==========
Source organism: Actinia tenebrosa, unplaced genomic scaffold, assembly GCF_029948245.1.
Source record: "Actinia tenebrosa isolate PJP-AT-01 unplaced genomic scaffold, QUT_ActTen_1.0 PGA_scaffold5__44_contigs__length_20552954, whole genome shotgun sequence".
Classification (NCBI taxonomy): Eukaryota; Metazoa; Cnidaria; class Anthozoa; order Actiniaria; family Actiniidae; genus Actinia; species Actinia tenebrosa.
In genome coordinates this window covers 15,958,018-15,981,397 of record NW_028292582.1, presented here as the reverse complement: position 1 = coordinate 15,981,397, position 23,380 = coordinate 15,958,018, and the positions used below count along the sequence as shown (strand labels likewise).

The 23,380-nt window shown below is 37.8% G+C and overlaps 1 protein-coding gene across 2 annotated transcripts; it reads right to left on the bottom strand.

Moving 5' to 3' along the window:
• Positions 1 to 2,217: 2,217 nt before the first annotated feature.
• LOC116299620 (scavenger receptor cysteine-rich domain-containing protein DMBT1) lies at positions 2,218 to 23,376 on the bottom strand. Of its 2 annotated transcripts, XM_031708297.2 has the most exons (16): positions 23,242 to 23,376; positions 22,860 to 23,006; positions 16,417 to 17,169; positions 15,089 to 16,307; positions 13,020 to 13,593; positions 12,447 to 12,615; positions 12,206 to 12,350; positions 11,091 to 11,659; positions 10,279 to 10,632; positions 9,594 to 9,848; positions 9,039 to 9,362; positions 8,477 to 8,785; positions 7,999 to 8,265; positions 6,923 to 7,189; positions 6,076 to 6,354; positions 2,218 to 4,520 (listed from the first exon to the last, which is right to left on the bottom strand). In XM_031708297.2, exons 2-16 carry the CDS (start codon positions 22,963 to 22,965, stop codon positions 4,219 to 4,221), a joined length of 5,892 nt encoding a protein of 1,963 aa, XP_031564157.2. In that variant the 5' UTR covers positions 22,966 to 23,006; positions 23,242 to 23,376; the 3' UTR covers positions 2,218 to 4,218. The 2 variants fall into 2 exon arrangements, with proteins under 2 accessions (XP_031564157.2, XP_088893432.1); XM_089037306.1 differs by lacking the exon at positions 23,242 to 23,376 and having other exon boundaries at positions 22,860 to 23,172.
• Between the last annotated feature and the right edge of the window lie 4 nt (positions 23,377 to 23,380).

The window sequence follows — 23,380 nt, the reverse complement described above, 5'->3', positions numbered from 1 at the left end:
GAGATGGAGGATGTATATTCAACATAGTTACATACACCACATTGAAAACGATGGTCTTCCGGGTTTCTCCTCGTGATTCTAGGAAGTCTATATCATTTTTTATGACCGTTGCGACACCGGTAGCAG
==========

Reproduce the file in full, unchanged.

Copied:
Source organism: Actinia tenebrosa, unplaced genomic scaffold, assembly GCF_029948245.1.
Source record: "Actinia tenebrosa isolate PJP-AT-01 unplaced genomic scaffold, QUT_ActTen_1.0 PGA_scaffold5__44_contigs__length_20552954, whole genome shotgun sequence".
Classification (NCBI taxonomy): Eukaryota; Metazoa; Cnidaria; class Anthozoa; order Actiniaria; family Actiniidae; genus Actinia; species Actinia tenebrosa.
In genome coordinates this window covers 15,958,018-15,981,397 of record NW_028292582.1, presented here as the reverse complement: position 1 = coordinate 15,981,397, position 23,380 = coordinate 15,958,018, and the positions used below count along the sequence as shown (strand labels likewise).

The 23,380-nt window shown below is 37.8% G+C and overlaps 1 protein-coding gene across 2 annotated transcripts; it reads right to left on the bottom strand.

Moving 5' to 3' along the window:
• Positions 1 to 2,217: 2,217 nt before the first annotated feature.
• LOC116299620 (scavenger receptor cysteine-rich domain-containing protein DMBT1) lies at positions 2,218 to 23,376 on the bottom strand. Of its 2 annotated transcripts, XM_031708297.2 has the most exons (16): positions 23,242 to 23,376; positions 22,860 to 23,006; positions 16,417 to 17,169; positions 15,089 to 16,307; positions 13,020 to 13,593; positions 12,447 to 12,615; positions 12,206 to 12,350; positions 11,091 to 11,659; positions 10,279 to 10,632; positions 9,594 to 9,848; positions 9,039 to 9,362; positions 8,477 to 8,785; positions 7,999 to 8,265; positions 6,923 to 7,189; positions 6,076 to 6,354; positions 2,218 to 4,520 (listed from the first exon to the last, which is right to left on the bottom strand). In XM_031708297.2, exons 2-16 carry the CDS (start codon positions 22,963 to 22,965, stop codon positions 4,219 to 4,221), a joined length of 5,892 nt encoding a protein of 1,963 aa, XP_031564157.2. In that variant the 5' UTR covers positions 22,966 to 23,006; positions 23,242 to 23,376; the 3' UTR covers positions 2,218 to 4,218. The 2 variants fall into 2 exon arrangements, with proteins under 2 accessions (XP_031564157.2, XP_088893432.1); XM_089037306.1 differs by lacking the exon at positions 23,242 to 23,376 and having other exon boundaries at positions 22,860 to 23,172.
• Between the last annotated feature and the right edge of the window lie 4 nt (positions 23,377 to 23,380).

The window sequence follows — 23,380 nt, the reverse complement described above, 5'->3', positions numbered from 1 at the left end:
GAGATGGAGGATGTATATTCAACATAGTTACATACACCACATTGAAAACGATGGTCTTCCGGGTTTCTCCTCGTGATTCTAGGAAGTCTATATCATTTTTTATGACCGTTGCGACACCGGTAGCAG